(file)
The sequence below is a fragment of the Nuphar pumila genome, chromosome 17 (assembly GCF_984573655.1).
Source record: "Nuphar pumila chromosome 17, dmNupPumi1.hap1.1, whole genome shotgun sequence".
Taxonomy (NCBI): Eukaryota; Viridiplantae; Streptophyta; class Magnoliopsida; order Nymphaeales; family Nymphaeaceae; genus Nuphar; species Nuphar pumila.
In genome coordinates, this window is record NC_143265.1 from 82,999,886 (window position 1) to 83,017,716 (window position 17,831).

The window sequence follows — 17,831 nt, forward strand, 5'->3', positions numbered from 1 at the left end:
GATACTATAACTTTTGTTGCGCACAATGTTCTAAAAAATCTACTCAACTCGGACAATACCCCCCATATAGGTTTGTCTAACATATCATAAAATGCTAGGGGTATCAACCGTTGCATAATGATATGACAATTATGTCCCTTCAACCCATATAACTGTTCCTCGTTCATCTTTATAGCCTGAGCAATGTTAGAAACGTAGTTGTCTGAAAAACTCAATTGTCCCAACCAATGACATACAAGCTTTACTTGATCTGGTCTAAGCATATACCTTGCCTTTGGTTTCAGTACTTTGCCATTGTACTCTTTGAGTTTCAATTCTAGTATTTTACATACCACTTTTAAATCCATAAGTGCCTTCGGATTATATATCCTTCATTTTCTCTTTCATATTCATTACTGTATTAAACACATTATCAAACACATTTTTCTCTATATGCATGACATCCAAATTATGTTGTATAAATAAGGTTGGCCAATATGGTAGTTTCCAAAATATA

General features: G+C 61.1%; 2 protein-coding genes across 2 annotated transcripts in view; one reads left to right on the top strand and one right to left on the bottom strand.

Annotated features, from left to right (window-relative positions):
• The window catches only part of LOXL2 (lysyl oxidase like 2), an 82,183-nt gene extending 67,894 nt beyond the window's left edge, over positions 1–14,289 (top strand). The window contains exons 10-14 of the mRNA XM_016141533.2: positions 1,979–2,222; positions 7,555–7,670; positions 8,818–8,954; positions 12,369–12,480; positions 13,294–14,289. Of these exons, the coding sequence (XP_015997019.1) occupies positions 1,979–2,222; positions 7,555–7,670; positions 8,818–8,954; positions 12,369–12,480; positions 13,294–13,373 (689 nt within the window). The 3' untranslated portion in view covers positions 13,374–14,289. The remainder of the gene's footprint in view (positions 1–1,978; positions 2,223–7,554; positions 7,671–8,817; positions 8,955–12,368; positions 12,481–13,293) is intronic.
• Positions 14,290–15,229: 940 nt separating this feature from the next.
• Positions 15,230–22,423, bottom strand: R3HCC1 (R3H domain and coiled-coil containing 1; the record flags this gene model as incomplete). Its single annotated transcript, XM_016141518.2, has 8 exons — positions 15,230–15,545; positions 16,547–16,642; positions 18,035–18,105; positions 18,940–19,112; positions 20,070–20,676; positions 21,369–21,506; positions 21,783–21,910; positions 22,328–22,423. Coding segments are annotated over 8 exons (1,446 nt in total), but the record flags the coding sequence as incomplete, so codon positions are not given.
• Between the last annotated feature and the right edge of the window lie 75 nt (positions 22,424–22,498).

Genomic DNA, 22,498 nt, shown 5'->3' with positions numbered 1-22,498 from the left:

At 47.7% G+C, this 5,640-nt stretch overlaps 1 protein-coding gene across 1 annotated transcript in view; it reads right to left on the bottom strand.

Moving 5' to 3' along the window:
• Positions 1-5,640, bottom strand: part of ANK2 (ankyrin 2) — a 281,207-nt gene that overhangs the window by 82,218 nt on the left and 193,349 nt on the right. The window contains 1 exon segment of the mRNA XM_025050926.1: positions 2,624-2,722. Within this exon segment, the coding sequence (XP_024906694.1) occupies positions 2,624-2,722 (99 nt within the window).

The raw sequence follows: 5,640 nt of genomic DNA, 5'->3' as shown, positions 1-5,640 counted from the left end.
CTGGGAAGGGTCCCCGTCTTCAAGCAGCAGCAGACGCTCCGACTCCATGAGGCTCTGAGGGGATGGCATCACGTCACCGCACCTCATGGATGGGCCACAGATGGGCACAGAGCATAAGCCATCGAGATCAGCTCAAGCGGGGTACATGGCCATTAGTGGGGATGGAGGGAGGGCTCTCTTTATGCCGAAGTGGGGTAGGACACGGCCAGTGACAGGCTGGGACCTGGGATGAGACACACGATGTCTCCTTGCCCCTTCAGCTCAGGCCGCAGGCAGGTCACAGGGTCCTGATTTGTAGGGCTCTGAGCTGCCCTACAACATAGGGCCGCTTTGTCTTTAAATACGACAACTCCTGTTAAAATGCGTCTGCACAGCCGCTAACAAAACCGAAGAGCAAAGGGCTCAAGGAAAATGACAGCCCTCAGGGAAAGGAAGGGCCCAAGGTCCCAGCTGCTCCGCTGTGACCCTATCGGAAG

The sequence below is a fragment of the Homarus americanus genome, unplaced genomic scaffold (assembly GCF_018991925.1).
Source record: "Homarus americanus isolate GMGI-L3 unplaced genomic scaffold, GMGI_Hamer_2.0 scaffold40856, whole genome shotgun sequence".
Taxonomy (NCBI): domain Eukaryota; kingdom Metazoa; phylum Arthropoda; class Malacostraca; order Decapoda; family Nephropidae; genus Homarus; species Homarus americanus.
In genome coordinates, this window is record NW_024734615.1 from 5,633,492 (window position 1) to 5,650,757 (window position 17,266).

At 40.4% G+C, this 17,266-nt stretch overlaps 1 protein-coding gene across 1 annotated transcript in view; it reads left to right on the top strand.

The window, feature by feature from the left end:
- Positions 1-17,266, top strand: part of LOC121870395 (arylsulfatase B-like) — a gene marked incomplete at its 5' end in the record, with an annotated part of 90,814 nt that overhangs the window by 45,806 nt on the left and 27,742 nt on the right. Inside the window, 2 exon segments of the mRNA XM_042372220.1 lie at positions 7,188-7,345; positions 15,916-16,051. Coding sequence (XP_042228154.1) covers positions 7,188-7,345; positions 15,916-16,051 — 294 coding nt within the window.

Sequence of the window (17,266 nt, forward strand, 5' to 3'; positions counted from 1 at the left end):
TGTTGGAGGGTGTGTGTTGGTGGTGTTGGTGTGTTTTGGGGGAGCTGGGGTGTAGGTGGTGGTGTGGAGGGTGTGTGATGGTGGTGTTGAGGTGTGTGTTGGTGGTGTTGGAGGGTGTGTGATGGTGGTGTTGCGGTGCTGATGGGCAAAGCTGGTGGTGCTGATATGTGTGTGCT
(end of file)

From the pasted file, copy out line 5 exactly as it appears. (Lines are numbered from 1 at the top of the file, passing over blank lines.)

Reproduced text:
The window sequence follows — 17,831 nt, forward strand, 5'->3', positions numbered from 1 at the left end: